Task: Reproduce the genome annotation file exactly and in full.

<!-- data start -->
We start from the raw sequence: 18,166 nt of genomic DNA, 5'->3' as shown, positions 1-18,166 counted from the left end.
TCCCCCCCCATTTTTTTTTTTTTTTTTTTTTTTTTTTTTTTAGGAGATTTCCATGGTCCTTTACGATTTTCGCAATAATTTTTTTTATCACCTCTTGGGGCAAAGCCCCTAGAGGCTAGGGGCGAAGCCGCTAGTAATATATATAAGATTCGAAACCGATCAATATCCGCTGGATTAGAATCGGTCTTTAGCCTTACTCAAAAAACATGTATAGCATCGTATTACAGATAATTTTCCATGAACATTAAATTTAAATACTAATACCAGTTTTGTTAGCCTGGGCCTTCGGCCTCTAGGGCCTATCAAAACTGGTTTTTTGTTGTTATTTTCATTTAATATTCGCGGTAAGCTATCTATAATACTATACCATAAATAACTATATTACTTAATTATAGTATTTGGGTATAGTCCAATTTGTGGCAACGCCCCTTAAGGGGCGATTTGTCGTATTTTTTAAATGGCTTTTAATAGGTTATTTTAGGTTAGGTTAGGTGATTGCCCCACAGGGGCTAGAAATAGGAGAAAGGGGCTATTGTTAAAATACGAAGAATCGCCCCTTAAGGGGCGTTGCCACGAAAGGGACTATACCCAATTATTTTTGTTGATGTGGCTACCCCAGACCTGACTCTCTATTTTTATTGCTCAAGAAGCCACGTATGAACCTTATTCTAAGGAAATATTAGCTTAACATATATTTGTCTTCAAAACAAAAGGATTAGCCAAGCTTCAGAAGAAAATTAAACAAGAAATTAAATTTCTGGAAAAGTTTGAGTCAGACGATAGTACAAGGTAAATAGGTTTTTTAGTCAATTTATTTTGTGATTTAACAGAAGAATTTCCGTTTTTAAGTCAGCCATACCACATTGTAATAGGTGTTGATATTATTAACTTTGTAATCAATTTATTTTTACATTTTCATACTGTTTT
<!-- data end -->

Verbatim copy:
We start from the raw sequence: 18,166 nt of genomic DNA, 5'->3' as shown, positions 1-18,166 counted from the left end.
TCCCCCCCCATTTTTTTTTTTTTTTTTTTTTTTTTTTTTTTAGGAGATTTCCATGGTCCTTTACGATTTTCGCAATAATTTTTTTTATCACCTCTTGGGGCAAAGCCCCTAGAGGCTAGGGGCGAAGCCGCTAGTAATATATATAAGATTCGAAACCGATCAATATCCGCTGGATTAGAATCGGTCTTTAGCCTTACTCAAAAAACATGTATAGCATCGTATTACAGATAATTTTCCATGAACATTAAATTTAAATACTAATACCAGTTTTGTTAGCCTGGGCCTTCGGCCTCTAGGGCCTATCAAAACTGGTTTTTTGTTGTTATTTTCATTTAATATTCGCGGTAAGCTATCTATAATACTATACCATAAATAACTATATTACTTAATTATAGTATTTGGGTATAGTCCAATTTGTGGCAACGCCCCTTAAGGGGCGATTTGTCGTATTTTTTAAATGGCTTTTAATAGGTTATTTTAGGTTAGGTTAGGTGATTGCCCCACAGGGGCTAGAAATAGGAGAAAGGGGCTATTGTTAAAATACGAAGAATCGCCCCTTAAGGGGCGTTGCCACGAAAGGGACTATACCCAATTATTTTTGTTGATGTGGCTACCCCAGACCTGACTCTCTATTTTTATTGCTCAAGAAGCCACGTATGAACCTTATTCTAAGGAAATATTAGCTTAACATATATTTGTCTTCAAAACAAAAGGATTAGCCAAGCTTCAGAAGAAAATTAAACAAGAAATTAAATTTCTGGAAAAGTTTGAGTCAGACGATAGTACAAGGTAAATAGGTTTTTTAGTCAATTTATTTTGTGATTTAACAGAAGAATTTCCGTTTTTAAGTCAGCCATACCACATTGTAATAGGTGTTGATATTATTAACTTTGTAATCAATTTATTTTTACATTTTCATACTGTTTT